The Obama administration on Wednesday accused the largest private firm that conducts security-clearance background checks for the federal government of failing to perform quality-control reviews in its investigations of potential government workers.
The Justice Department has intervened in a civil lawsuit against Falls Church-based USIS, the company that conducted background checks of both former National Security Agency contractor Edward Snowden and government contractor Aaron Alexis, who shot and killed 12 people at the Washington Navy Yard.
The decision by the Justice Department marks an increase in the legal pressure on USIS, which is already under criminal investigation by the U.S. Attorney’s Office for the District.
The lawsuit alleges that USIS engaged in a practice known as “dumping.” Using its own software program, USIS released to the Office of Personnel Management background investigations that had not gone through the full review process , the lawsuit alleges.
USIS concealed its dumping practice and maximized its profits by improperly billing the government for investigations the firm knew were incomplete, according to the lawsuit. USIS, formerly known as United States Investigations Services, has been paid $334 million for its investigations this year.
“We will not tolerate shortcuts taken by companies that we have entrusted with vetting individuals to be given access to our country’s sensitive and secret information,” said Stuart F. Delery, assistant attorney general for the Justice Department’s Civil Division.
The lawsuit against USIS was filed in the U.S. District Court for the Middle District of Alabama by a former employee of USIS, Blake Percival, under the whistleblower provisions of the False Claims Act. According to Percival, USIS engaged in its dumping practice since 2008.
A spokesman for USIS said the company has been cooperating, “and will continue to cooperate, with the government’s investigation into these allegations.”
“The behavior by a small number of employees alleged in the complaint is completely inconsistent with our company values, culture and tradition of outstanding service to our government customers,” the USIS spokesman said. “USIS has taken these allegations seriously since they were first brought to our attention more than 18 months ago. . . . We have put in place new leadership, enhanced oversight procedures, and improved protocols that have been shared with OPM.”
No evidence has emerged that USIS cut corners when it vetted Snowden and Alexis. In the case of Alexis, an OPM official said last month that there are no red flags in the way his background investigation was conducted.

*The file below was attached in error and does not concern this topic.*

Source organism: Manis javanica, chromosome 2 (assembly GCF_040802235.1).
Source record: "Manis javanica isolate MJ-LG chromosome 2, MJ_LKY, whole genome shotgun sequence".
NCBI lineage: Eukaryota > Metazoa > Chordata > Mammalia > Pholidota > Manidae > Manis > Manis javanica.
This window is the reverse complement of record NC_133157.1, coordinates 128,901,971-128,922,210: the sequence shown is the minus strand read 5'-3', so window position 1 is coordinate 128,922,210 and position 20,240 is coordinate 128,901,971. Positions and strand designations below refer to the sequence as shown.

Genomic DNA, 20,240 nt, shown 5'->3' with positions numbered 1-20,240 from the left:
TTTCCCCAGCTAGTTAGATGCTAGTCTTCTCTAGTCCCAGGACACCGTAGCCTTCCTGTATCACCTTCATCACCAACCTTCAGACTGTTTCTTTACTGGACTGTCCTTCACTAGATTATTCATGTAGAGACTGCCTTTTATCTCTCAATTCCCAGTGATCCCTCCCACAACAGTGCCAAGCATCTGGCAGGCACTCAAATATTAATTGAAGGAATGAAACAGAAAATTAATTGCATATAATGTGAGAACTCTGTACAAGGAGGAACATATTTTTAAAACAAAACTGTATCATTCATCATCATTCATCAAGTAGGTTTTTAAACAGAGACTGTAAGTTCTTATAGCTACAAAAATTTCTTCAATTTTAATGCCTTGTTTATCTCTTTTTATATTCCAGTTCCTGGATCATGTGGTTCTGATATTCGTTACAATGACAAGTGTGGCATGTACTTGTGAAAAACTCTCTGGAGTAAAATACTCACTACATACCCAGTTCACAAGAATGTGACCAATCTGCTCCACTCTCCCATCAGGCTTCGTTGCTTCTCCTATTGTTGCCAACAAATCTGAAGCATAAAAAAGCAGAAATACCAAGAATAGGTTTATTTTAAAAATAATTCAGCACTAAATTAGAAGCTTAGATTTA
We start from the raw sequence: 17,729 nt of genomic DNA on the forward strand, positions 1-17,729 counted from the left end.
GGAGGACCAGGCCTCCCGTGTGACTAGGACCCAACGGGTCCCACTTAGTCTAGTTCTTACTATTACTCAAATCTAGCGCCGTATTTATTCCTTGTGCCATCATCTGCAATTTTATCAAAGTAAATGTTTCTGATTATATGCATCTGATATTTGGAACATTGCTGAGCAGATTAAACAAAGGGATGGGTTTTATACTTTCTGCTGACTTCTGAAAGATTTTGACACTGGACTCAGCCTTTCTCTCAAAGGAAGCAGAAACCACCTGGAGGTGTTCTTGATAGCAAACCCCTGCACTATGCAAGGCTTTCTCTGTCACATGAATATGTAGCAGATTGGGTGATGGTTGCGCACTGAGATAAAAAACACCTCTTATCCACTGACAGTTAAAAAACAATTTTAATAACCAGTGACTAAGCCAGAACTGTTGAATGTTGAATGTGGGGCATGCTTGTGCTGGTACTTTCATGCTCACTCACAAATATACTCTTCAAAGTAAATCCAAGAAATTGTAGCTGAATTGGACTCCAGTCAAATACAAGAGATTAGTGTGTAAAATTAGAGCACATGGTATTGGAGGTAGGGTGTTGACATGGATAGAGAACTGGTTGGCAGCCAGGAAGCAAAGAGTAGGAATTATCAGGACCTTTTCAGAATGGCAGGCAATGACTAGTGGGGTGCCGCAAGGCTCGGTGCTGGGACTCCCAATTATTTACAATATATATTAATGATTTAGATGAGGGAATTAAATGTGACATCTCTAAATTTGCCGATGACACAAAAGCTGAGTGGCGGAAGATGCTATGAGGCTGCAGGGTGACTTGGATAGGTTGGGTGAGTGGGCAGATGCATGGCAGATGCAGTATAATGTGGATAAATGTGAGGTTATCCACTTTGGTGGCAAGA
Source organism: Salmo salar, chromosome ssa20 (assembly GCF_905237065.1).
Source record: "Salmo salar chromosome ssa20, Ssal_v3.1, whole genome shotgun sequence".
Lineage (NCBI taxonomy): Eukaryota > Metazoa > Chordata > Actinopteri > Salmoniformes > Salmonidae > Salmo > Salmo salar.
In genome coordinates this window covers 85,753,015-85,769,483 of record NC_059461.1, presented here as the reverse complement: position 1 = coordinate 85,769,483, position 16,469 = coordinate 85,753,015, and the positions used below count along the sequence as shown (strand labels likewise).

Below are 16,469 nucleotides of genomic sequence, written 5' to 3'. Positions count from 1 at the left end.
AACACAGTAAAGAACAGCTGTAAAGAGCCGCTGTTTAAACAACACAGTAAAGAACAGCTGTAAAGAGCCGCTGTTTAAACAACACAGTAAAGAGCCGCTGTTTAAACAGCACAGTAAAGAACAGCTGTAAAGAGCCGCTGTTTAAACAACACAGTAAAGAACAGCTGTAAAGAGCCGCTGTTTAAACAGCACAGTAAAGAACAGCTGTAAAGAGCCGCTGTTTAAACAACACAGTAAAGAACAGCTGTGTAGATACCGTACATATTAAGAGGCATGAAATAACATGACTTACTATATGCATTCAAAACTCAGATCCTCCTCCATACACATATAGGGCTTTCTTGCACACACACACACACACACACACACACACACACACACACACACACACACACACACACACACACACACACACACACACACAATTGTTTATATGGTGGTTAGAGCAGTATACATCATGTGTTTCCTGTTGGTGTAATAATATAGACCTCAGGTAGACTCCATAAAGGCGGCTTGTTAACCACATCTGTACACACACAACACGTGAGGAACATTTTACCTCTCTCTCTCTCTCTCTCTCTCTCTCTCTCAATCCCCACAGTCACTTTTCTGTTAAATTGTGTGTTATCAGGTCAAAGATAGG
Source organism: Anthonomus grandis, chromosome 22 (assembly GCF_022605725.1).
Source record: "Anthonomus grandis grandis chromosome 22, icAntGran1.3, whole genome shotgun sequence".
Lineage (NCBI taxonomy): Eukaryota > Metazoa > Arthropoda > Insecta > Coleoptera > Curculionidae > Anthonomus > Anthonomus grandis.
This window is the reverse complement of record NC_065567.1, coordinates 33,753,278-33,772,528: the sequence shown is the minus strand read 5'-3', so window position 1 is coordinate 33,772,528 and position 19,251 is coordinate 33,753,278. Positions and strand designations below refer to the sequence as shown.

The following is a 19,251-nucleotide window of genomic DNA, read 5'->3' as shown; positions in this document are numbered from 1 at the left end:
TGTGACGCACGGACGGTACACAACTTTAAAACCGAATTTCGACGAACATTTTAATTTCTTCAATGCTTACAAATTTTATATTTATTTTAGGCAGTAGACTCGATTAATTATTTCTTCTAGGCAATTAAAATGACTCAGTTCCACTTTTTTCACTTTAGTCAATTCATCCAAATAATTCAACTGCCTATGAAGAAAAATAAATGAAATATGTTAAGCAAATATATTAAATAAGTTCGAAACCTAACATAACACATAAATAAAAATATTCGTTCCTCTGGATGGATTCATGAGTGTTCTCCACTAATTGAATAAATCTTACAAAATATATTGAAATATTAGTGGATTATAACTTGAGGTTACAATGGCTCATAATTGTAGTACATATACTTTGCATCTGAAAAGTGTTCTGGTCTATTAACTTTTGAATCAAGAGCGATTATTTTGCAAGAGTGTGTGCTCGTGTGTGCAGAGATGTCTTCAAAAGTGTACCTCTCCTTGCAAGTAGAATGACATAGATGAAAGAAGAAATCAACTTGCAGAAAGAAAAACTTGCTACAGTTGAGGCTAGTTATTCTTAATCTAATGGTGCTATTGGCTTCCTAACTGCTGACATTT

“OPM has reviewed the 2007 background investigation file for Aaron Alexis, and the agency believes that the file was complete and in compliance with all investigative standards,” said Merton W. Miller, OPM associate director for federal investigative services.
But the company has drawn the notice of lawmakers and the Justice Department. USIS is under criminal investigation over “broad issues,” including whether it misled officials about the thoroughness of its work, according to law enforcement officials. A number of former USIS employees have been charged with falsifying records.
A former USIS employee told The Washington Post recently that she felt under enormous pressure while working at the company and was concerned whether the work was adequate.
“I didn’t like the feeling, ‘Am I doing this right?’ ” said Ileana Privetera, who left her job at USIS in December after about five months. “I felt like we were doing something important.”
She said she was asked to finish as many as 10 cases in a day. Other employees said they worked long hours with little supervision reviewing confidential information at home, or sometimes at a table in a Starbucks coffee shop.
“It was like, wink wink, do this as fast as humanly possible,” said a former USIS investigator who spoke on the condition of anonymity to avoid crossing a former employer. “There was this intense pressure to do more and faster.”
A bipartisan group of senators is pushing for improvements in a background-check system they see as dangerously flawed.
“Given the systemic problems that recent high-profile events have uncovered, no one should be shocked by today’s announcement,” said Sen. Claire McCaskill (D-Mo.). “USIS’s contracting practices were a recipe for disaster and constituted a clear threat to our national security.”
McCaskill, along with Sen. Susan Collins (R-Maine), introduced legislation Wednesday to implement an automated review of public records and databases for any information that might affect a job applicant’s security clearance.
USIS, which has about 7,000 employees, last year processed nearly 2.3 million investigations and handles about 45 percent of all contracted background checks for OPM.
The 2006 contract at issue in the lawsuit required USIS to conduct the investigatory fieldwork on each prospective applicant.
“OPM does not tolerate fraud or falsification,” said Elaine Kaplan, acting director of OPM, which has contracted with USIS since 1996. “Bad actors are held accountable to the fullest extent of the law.”